Victoria makes public display of Nazi symbols illegal

By Our Reporter
Representational pic only. Photo by Mert Kahveci on Unsplash

Victoria will become the first state or territory in Australia to make the public display of Nazi symbols illegal – in a landmark reform to help stamp out hateful behaviour and boost human rights protections.

The Andrews Labor Government will also extend the state’s anti-vilification protections beyond race and religion to cover areas such as sex, gender identity, sexual orientation, disability, and HIV/AIDS status, an official press release said.

To help people subjected to vilification seek justice through the courts, the Government will make civil and criminal vilification easier to prove.

Earlier this year the Victorian Parliament’s Legal and Social Issues Committee delivered its report on the effectiveness of the state’s anti-vilification laws – which had bipartisan support from the committee.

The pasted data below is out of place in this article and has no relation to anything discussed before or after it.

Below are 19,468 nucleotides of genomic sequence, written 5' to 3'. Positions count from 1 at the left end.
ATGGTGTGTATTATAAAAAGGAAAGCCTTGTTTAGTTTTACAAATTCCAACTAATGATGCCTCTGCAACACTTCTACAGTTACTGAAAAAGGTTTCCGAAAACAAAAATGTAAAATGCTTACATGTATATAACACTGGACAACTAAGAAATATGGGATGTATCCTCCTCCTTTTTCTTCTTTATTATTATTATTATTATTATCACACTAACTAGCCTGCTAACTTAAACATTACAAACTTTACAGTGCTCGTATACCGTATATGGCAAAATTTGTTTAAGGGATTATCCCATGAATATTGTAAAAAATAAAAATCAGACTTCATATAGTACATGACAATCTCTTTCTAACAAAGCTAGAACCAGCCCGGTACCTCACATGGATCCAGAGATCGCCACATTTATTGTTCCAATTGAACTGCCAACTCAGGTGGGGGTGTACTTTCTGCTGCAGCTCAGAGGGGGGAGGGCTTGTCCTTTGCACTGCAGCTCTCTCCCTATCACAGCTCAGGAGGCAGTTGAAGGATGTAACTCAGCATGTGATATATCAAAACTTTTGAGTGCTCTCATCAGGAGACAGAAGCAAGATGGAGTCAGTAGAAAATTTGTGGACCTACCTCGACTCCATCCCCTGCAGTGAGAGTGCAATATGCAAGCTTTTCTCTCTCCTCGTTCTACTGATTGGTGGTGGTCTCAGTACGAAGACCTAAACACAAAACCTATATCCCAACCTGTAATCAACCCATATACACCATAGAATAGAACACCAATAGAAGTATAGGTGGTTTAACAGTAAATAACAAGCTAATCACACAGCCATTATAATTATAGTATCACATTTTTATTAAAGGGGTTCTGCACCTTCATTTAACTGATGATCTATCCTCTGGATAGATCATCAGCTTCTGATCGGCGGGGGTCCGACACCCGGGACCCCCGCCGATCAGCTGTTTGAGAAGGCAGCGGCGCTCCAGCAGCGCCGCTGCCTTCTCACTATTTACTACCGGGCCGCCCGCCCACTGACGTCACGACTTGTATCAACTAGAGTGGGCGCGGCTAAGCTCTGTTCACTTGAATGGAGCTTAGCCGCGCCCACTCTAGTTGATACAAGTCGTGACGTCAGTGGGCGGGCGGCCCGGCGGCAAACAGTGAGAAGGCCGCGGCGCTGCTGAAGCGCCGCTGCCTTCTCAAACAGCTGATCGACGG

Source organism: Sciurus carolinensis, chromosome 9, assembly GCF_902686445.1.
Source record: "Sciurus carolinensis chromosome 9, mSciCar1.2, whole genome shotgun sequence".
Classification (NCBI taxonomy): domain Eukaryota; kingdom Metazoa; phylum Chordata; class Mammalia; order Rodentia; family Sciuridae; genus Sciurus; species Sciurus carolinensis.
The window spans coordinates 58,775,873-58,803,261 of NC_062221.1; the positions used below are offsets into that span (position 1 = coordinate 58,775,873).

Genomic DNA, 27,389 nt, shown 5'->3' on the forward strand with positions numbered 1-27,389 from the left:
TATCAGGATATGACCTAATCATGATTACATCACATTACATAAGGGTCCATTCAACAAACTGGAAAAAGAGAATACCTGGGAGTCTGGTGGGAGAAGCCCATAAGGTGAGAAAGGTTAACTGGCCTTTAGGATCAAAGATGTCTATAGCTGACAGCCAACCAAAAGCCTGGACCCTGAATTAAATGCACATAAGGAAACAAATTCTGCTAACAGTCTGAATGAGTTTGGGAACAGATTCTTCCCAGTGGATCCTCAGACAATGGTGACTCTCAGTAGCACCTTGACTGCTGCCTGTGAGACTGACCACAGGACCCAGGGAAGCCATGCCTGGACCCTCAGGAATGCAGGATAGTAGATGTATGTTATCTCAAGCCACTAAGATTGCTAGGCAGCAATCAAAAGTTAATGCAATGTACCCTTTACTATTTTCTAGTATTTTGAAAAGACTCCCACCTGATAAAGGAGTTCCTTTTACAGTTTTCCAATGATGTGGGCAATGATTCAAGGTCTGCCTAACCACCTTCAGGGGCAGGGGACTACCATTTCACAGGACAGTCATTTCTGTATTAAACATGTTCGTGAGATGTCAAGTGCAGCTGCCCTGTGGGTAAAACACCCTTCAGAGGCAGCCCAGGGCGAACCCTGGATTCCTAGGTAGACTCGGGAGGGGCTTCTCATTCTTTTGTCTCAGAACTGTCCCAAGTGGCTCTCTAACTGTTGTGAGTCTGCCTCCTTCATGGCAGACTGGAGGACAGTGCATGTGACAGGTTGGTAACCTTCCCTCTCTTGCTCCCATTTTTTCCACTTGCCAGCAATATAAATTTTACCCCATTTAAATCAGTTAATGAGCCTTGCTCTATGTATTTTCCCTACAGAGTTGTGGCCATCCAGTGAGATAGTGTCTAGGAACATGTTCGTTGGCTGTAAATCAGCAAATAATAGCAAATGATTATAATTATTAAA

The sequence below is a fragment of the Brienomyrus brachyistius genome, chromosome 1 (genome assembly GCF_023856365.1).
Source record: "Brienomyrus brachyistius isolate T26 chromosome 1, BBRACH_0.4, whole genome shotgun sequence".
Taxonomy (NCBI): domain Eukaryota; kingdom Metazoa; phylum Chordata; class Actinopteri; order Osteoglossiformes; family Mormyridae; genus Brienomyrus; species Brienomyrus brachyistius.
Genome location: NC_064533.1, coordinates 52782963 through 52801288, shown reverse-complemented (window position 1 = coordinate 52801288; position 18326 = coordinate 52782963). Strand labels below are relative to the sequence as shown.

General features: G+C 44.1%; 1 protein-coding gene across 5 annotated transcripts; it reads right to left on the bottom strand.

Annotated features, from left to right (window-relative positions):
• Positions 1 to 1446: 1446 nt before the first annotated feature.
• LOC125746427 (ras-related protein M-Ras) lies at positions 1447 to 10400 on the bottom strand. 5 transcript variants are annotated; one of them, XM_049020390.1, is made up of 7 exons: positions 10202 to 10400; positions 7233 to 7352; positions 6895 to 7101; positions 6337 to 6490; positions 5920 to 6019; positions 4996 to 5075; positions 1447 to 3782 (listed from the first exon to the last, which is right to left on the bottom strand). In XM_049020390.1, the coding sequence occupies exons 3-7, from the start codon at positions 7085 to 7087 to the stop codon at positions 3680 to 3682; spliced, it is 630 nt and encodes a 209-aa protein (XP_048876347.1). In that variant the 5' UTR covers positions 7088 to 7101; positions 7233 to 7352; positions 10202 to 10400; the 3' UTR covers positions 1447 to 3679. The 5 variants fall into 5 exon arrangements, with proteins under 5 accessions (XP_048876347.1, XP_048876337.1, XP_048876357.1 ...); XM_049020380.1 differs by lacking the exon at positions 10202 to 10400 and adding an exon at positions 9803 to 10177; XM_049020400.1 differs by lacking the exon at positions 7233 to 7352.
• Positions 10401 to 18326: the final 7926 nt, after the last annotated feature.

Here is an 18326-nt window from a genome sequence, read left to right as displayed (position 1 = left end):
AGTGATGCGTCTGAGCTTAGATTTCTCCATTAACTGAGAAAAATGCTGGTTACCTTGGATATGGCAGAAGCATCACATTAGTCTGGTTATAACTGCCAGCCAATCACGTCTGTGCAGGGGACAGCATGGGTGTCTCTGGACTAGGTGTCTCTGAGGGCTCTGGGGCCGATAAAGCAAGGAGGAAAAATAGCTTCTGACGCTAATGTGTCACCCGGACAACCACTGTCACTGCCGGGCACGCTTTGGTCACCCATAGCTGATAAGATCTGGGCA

The report found that sadly, vilification is all too common for many Victorians – including people from culturally and linguistically diverse backgrounds, Aboriginal or Torres Strait Islanders, particular faith groups, those who identify as LGBTIQ+ and people with a disability.

The harm caused by hate conduct and vilification can be profound, affecting the physical and psychological wellbeing of individuals and often preventing them from feeling comfortable participating in their community.

The Government’s response to the report vows to better protect the community from vilification and discriminatory practices, and boost human rights and equal opportunity for all.

Planning is underway on the best way to make these changes, with some recommendations requiring the government to change laws and others needing input from the Victorian community – such as community groups that experience vilification.

The Government will also legislate a ban on the public display of Nazi symbols, expected in the first half of 2022, in recognition of the rise in neo-Nazi activity and its role in inciting hate behaviour.

Extensive consultation will be undertaken on how the Nazi symbol ban is crafted, to ensure appropriate exceptions are in place, such as for educational or historical purposes, or for other uses of the symbol.

The Government’s Anti-Racism Taskforce is also developing Victoria’s new Anti-Racism Strategy, which will complement the implementation of the Committee’s recommendations.

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